[T]he school becomes itself a form of social life, a miniature community and one in close interaction with other modes of associated experience beyond school walls. All education which develops power to share effectively in social life is moral.10 (p. 360)

The passivity and powerlessness of students in traditional schools hinder the development of these democratic, moral values. Current reformers continue advocating variations on this theme, invoking the concepts of autonomous and self-regulated learners and democratic classroom communities (e.g., Dalton & Watson, 1997; Kohn, 1996; McCombs & Whisler, 1997).


The divergence of progressivist pedagogy from traditional disciplinary technology can now be spelled out.


Students should be encouraged to connect school experience with life on the outside, often leaving campus to obtain knowledge from authentic sources. Classroom partitions are often broken down, as in the case of multiage or open classrooms. Within the classroom, students work in groups dispersed around the room; the teacher cannot observe all students at once nor easily command their attention. Student peer communication is freely allowed and even encouraged.

Control of Activity

Students are expected to be active, not docile. Activity cannot be uniform because students learn with different interests, styles, and pace. Moreover, the very idea of control is antithetical to the democratic classroom and the autonomous learner (Kohn, 1996).

Hierarchical Observation

Cooperative, active, and inquiry learning make constant observation difficult if not impossible: Each student or group of students works on separate tasks. In cooperative learning groups students face one another, making teacher eye contact with all students impossible. Moreover, much of what the students do is hard to distinguish from nontask behavior.

Normalizing Judgment and Examination

The acceptance and encouragement of student diversity in progressivism is at odds with the very idea of a norm. Alternative assessment of authentic tasks—which have no one correct answer by definition—are preferred over examinations. Many progressivist educators are queasy about grading; some reject grades altogether (Kohn, 1998).

Not only are the various progressivist pedagogical practices antithetical to disciplinary technologies, but also the idea of maintaining discipline in the sense of classroom control was and is ideologically problematic and even downright distasteful for most progressivist educators. Coercive discipline (extrinsic motivation) is seen as unfavorable for the development of true student interest (intrinsic motivation); in this sense it is an obstruction to meaningful, authentic learning. Moreover, strict discipline also teaches a lesson, not necessarily congruent with progressivist aims. In this context, Dewey (1900) explained how the goals and methods of progressivism differ from that of the traditional school:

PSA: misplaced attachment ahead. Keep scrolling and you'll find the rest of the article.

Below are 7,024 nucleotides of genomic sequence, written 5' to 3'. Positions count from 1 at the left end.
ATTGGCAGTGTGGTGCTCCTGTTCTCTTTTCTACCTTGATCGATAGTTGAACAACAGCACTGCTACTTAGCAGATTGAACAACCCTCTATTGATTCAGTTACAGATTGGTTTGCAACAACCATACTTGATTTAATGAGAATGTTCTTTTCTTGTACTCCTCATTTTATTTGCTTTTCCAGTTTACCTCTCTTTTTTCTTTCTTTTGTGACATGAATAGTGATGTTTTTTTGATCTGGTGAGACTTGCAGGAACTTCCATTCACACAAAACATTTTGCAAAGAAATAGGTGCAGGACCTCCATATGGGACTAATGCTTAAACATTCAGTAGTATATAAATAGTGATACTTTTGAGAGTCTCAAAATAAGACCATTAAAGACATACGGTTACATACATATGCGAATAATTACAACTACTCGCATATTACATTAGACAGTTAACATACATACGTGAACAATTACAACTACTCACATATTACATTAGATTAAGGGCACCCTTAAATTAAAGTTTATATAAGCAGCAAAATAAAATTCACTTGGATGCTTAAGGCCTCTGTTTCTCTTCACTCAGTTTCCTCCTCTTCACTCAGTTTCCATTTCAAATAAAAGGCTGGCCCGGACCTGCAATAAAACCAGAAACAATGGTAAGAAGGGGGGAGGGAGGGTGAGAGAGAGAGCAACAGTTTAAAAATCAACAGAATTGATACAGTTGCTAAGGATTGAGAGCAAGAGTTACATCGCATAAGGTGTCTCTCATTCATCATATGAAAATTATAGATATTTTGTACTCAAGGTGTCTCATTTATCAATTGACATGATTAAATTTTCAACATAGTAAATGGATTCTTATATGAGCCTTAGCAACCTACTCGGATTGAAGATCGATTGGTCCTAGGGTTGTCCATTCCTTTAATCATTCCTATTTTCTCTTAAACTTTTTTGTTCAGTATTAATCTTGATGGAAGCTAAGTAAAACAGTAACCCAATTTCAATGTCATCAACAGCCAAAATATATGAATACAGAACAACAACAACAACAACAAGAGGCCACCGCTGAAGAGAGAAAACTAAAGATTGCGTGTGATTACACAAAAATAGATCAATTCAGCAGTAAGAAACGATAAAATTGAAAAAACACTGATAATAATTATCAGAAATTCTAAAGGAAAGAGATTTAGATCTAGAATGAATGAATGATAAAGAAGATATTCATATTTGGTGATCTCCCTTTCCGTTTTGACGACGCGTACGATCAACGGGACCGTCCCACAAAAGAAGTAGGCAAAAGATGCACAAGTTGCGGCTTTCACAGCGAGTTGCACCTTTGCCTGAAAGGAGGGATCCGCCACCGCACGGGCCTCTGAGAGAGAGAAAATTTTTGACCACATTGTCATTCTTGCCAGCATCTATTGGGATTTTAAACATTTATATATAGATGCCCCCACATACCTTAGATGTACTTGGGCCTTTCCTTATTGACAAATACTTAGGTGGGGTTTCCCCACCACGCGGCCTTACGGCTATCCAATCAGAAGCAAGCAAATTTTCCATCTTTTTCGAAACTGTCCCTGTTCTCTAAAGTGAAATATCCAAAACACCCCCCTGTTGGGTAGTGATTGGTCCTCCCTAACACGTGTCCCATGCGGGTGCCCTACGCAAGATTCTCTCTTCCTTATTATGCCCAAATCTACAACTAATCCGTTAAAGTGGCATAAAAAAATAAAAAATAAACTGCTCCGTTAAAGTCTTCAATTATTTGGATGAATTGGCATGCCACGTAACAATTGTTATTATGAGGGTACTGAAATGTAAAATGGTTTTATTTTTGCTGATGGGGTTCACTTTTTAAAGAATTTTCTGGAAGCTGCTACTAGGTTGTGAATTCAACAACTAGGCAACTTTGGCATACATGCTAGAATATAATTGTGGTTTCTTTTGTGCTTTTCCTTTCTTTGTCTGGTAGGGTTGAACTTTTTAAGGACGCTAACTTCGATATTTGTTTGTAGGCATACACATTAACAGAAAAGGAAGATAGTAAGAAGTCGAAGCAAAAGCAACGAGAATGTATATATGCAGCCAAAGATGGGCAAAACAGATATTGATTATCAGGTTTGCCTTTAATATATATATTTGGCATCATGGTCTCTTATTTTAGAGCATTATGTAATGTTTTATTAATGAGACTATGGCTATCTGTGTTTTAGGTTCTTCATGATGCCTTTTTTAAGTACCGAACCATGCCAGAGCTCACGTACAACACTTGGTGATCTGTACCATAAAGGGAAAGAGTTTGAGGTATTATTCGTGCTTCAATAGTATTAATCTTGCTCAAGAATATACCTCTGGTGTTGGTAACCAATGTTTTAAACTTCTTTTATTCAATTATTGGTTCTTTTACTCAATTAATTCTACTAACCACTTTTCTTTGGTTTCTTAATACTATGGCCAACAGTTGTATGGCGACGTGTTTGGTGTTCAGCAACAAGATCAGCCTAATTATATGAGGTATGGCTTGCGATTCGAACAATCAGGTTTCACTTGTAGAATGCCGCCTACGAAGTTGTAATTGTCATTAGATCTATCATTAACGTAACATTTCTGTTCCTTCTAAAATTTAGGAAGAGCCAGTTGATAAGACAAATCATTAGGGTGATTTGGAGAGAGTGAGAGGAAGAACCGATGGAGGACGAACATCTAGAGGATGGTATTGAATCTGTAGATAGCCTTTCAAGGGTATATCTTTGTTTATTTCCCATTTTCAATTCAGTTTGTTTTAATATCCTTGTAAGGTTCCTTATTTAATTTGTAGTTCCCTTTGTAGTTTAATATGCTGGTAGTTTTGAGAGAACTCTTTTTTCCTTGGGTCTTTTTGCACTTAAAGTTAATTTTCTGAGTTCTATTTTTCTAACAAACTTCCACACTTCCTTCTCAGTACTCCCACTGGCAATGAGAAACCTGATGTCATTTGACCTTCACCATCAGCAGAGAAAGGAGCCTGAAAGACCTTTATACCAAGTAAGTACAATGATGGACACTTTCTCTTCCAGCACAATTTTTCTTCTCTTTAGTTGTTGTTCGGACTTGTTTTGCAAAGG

Order is simply a thing which is relative to an end. If you have the end in view of forty or fifty children learning certain set lessons, to be recited to a teacher, your discipline must be devoted to securing that result. But if the end in view is the development of a spirit of social co-operation and community life, discipline must grow out of and be relative to such an aim. There is little of one sort of order where things are in process of construction; there is a certain disorder in any busy workshop; there is not silence; persons are not engaged in maintaining certain fixed physical postures; their arms are not folded; they are not holding their books thus and so. They are doing a variety of things, and there is the confusion, the bustle, that results from activity. (pp. 16–17)

This image of the active, bustling progressivist classroom continues to capture the imagination of many contemporary progressivists, who explain that their classrooms may be noisy, but that it’s “positive noise” or “the sound of learning”.11

Not only is strict, externally imposed control contrary to meaningful learning, it is also unnecessary where student interest and the thrill of active learning thrive. Dewey (1900, p. 60) explained that in traditional schools the reason “order . . . was so much a matter of sheer obedience to the will of an adult was because the situation almost forced it upon the teacher.” Kohn (1998), a vocal advocate of progressivist principles and one of the fiercest critics of traditional discipline, echoes this sentiment: “I realized that the discipline problems I had experienced with some of my own classes were not a function of children who were insufficiently controlled but of a curriculum that was insufficiently engaging” (p. 14). Kohn (1996) demands that educators stop blaming the kids and take a courageous look at what’s wrong with their curriculum.

Thus the overriding progressivist message regarding the problem of classroom control is essentially that it does not—or should not—exist.12


Optimism and good intentions notwithstanding, power struggles and classroom disturbances persist; indeed, often they multiply in the free spaces of progressivist reform.13 How do teachers cope with these problems and their stubborn persistence? What happens to power and control issues in the progressivist classroom and school? How do progressivist teachers talk and think about discipline?